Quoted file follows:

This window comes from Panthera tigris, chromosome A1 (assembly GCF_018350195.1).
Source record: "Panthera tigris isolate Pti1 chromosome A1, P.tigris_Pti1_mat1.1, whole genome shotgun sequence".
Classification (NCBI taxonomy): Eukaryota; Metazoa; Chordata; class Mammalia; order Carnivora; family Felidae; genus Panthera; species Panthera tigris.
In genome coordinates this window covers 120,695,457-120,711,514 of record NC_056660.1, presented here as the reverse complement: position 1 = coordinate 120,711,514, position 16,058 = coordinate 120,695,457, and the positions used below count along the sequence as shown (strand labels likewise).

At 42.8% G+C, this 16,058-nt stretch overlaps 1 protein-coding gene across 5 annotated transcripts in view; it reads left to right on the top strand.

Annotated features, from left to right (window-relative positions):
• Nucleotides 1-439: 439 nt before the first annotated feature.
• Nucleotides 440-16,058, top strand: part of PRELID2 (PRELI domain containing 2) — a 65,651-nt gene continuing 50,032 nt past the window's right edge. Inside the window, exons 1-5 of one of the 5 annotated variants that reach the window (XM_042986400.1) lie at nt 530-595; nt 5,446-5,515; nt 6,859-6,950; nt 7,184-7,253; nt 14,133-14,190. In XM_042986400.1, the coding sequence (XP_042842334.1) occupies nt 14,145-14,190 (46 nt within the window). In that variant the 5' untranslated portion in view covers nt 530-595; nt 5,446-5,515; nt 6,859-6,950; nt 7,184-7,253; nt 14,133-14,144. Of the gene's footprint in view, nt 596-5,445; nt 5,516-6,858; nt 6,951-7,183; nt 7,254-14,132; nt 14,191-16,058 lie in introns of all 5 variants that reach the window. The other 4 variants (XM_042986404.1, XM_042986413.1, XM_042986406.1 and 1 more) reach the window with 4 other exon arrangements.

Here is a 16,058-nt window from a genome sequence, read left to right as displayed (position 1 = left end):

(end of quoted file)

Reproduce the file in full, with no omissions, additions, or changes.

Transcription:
This window comes from Panthera tigris, chromosome A1 (assembly GCF_018350195.1).
Source record: "Panthera tigris isolate Pti1 chromosome A1, P.tigris_Pti1_mat1.1, whole genome shotgun sequence".
Classification (NCBI taxonomy): Eukaryota; Metazoa; Chordata; class Mammalia; order Carnivora; family Felidae; genus Panthera; species Panthera tigris.
In genome coordinates this window covers 120,695,457-120,711,514 of record NC_056660.1, presented here as the reverse complement: position 1 = coordinate 120,711,514, position 16,058 = coordinate 120,695,457, and the positions used below count along the sequence as shown (strand labels likewise).

At 42.8% G+C, this 16,058-nt stretch overlaps 1 protein-coding gene across 5 annotated transcripts in view; it reads left to right on the top strand.

Annotated features, from left to right (window-relative positions):
• Nucleotides 1-439: 439 nt before the first annotated feature.
• Nucleotides 440-16,058, top strand: part of PRELID2 (PRELI domain containing 2) — a 65,651-nt gene continuing 50,032 nt past the window's right edge. Inside the window, exons 1-5 of one of the 5 annotated variants that reach the window (XM_042986400.1) lie at nt 530-595; nt 5,446-5,515; nt 6,859-6,950; nt 7,184-7,253; nt 14,133-14,190. In XM_042986400.1, the coding sequence (XP_042842334.1) occupies nt 14,145-14,190 (46 nt within the window). In that variant the 5' untranslated portion in view covers nt 530-595; nt 5,446-5,515; nt 6,859-6,950; nt 7,184-7,253; nt 14,133-14,144. Of the gene's footprint in view, nt 596-5,445; nt 5,516-6,858; nt 6,951-7,183; nt 7,254-14,132; nt 14,191-16,058 lie in introns of all 5 variants that reach the window. The other 4 variants (XM_042986404.1, XM_042986413.1, XM_042986406.1 and 1 more) reach the window with 4 other exon arrangements.

Here is a 16,058-nt window from a genome sequence, read left to right as displayed (position 1 = left end):